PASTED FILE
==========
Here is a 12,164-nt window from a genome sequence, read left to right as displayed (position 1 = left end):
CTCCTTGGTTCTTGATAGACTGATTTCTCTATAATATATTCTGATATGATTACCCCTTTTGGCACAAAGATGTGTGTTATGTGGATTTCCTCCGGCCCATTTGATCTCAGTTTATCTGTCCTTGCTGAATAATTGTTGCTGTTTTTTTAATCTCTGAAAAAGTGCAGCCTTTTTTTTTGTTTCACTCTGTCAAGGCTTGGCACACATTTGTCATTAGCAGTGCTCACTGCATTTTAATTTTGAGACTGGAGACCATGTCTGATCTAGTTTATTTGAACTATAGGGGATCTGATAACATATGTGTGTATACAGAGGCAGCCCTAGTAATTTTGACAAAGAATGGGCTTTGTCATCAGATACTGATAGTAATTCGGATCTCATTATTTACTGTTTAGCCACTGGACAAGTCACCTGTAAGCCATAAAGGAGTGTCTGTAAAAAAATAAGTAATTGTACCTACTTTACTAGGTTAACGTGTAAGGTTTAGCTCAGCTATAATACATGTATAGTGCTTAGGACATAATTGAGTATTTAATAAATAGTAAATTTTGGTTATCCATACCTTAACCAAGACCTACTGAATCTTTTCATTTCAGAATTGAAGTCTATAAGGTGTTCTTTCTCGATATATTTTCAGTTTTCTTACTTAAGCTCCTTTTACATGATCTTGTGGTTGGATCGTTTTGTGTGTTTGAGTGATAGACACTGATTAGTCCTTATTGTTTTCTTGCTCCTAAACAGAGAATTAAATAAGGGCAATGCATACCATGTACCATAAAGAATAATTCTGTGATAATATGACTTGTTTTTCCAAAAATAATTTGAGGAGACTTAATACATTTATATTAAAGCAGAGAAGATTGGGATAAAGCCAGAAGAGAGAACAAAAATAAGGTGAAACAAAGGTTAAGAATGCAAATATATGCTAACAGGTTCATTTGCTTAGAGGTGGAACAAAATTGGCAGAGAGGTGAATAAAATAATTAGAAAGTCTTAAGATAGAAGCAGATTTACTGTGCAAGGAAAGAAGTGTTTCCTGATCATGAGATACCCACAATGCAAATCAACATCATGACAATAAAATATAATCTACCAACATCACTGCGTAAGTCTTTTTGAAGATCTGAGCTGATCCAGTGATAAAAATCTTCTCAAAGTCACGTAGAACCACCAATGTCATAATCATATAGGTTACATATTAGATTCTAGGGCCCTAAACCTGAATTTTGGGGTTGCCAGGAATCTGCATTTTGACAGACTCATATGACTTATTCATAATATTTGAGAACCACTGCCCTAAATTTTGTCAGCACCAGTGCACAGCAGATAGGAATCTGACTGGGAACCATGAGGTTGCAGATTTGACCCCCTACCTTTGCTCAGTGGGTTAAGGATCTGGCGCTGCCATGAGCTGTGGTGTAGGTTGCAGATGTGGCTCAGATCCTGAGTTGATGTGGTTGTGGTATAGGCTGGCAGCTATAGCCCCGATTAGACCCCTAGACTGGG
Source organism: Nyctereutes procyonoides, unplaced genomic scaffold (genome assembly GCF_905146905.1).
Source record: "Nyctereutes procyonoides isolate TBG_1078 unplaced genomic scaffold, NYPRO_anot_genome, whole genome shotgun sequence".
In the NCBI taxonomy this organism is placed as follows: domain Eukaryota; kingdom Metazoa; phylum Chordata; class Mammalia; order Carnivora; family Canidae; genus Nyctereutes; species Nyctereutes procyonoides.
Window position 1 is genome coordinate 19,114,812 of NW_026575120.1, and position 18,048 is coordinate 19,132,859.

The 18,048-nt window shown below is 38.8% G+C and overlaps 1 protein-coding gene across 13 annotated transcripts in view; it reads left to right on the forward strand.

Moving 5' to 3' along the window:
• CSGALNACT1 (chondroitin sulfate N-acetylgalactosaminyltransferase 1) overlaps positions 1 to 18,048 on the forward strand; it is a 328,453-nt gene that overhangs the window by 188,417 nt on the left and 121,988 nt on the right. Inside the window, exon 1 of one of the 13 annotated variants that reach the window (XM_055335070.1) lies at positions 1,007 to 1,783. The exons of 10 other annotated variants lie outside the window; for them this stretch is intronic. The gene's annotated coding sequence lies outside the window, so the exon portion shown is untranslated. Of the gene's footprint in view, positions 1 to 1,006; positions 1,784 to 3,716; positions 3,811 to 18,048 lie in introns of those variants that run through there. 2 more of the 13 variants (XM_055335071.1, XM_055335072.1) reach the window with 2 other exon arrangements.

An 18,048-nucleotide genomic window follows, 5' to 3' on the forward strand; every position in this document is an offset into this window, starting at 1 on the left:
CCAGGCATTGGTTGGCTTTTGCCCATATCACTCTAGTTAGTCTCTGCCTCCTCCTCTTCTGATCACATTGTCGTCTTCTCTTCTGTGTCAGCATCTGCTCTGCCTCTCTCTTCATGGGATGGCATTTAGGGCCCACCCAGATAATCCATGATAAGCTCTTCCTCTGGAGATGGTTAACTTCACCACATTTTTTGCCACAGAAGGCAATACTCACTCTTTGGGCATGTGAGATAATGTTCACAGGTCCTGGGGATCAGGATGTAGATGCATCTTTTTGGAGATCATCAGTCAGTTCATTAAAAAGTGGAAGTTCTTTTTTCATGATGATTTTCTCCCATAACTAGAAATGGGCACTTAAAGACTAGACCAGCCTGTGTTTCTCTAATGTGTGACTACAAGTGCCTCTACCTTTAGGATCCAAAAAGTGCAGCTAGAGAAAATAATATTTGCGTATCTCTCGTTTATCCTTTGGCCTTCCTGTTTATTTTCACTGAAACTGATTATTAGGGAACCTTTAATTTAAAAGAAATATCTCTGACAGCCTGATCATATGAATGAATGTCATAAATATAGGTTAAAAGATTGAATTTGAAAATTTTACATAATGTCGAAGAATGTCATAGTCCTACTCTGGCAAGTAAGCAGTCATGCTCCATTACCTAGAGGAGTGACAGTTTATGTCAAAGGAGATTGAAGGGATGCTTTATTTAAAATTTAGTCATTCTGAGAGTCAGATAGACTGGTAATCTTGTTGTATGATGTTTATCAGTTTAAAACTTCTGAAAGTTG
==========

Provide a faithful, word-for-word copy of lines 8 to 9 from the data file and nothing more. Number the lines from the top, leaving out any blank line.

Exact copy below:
Moving 5' to 3' along the window:
• CSGALNACT1 (chondroitin sulfate N-acetylgalactosaminyltransferase 1) overlaps positions 1 to 18,048 on the forward strand; it is a 328,453-nt gene that overhangs the window by 188,417 nt on the left and 121,988 nt on the right. Inside the window, exon 1 of one of the 13 annotated variants that reach the window (XM_055335070.1) lies at positions 1,007 to 1,783. The exons of 10 other annotated variants lie outside the window; for them this stretch is intronic. The gene's annotated coding sequence lies outside the window, so the exon portion shown is untranslated. Of the gene's footprint in view, positions 1 to 1,006; positions 1,784 to 3,716; positions 3,811 to 18,048 lie in introns of those variants that run through there. 2 more of the 13 variants (XM_055335071.1, XM_055335072.1) reach the window with 2 other exon arrangements.